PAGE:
• Bropropriations: Traditional male behavior that limits the power of women (i.e. interruptions, taking credit for ideas, mansplaining)
  • Gender equality: The belief that all genders of humans are equal and should be treated equally
  • Benevolent sexism: Well-intended behavior that limit women’s advancement (i.e. travel, promotions, caregiving responsibilities)

Embody allyship and resourcefulness by holding yourself accountable for learning and continued learning.  It is not a one and done, check the box activity, this is a lifelong commitment.

Stay curious a little longer.

Change starts with individual leaders’ taking responsibility for their own attitudes and behaviors. For too long, leaders from majority groups have helped preserve the status quo, which favors them, by relegating diversity, equity, and inclusion (DEI) efforts to human resources instead of using their own power to effect change.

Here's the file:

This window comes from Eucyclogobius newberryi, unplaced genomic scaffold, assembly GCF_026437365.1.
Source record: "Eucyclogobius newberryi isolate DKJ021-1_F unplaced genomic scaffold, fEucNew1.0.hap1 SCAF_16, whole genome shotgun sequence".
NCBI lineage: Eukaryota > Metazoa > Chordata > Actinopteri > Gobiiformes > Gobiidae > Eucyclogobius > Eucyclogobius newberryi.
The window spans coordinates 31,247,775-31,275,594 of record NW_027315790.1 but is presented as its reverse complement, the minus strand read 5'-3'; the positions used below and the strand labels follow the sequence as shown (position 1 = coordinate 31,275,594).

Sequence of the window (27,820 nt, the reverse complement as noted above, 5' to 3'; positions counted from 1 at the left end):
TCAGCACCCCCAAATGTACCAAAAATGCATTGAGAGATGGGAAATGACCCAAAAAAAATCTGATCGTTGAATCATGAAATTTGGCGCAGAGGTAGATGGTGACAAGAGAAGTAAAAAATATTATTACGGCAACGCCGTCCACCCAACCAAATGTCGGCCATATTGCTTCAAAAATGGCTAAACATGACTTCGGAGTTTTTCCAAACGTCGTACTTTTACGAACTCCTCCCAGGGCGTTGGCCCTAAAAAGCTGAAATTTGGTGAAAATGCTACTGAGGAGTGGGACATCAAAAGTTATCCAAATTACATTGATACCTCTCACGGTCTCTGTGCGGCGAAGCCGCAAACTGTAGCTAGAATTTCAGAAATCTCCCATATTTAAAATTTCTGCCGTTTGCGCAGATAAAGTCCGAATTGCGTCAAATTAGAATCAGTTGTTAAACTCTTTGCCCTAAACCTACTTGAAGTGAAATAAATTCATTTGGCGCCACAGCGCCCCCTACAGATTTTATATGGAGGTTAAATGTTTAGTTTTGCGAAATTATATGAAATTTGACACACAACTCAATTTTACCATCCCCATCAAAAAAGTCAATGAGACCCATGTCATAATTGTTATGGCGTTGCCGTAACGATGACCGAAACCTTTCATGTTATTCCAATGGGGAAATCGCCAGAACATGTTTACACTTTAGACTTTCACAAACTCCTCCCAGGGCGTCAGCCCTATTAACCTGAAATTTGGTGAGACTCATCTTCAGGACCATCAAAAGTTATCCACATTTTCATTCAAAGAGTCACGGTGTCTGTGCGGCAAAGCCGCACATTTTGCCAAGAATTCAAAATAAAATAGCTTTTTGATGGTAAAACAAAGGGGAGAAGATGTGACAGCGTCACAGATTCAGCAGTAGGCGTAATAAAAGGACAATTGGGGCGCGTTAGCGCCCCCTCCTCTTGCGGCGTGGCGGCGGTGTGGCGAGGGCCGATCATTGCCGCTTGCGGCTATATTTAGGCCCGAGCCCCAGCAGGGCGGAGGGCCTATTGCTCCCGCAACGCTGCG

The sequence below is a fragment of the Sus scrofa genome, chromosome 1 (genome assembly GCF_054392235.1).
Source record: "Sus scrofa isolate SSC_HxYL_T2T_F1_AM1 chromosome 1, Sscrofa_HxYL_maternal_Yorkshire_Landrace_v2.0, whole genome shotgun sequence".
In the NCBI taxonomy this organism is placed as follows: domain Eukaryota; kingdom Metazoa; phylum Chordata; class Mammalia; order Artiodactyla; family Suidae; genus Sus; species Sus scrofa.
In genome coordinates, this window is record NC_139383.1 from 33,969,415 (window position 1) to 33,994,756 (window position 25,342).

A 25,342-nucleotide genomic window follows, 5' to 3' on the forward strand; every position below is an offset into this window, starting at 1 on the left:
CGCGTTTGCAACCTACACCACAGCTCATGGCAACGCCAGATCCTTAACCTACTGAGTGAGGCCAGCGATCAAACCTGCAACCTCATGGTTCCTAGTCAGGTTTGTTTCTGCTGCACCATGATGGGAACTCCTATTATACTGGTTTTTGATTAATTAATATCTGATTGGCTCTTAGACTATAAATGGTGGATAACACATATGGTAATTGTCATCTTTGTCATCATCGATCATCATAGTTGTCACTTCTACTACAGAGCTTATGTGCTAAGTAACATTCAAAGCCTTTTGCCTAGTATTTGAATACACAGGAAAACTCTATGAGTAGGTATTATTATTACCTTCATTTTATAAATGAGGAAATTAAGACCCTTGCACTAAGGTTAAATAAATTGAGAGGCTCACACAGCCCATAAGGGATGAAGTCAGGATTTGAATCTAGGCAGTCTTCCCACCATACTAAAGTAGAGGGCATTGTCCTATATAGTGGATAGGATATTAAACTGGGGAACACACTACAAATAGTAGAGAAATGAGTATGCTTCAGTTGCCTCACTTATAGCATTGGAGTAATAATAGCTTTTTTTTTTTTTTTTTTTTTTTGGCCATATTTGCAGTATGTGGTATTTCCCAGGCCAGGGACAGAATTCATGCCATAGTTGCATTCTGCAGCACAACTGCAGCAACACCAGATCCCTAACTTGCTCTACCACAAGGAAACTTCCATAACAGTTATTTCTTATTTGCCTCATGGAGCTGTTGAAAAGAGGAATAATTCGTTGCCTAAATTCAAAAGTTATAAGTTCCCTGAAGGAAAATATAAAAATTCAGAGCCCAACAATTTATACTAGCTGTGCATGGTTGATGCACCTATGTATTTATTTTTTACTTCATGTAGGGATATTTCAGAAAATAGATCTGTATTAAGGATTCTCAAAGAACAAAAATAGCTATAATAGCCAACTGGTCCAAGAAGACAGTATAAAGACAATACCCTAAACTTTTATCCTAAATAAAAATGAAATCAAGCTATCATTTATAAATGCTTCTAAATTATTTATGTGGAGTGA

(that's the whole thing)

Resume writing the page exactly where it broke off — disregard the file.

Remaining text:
Being adaptive to the change necessary for DEI to work requires us to stay in a curious mindset. Oftentimes our brain likes to cement what it thinks we already know (also known as confirmation bias) and it’s hard to unlearn and learn new information especially if it’s contradictory to what we already think we know. For those that may be familiar with the myth of meritocracy that’s very ingrained in society as a whole, it can be hard to understand that people different from us may not have had the same chances.  This could be based on their skin color or gender identity or disability. They may have had a harder road because of their diverse identities.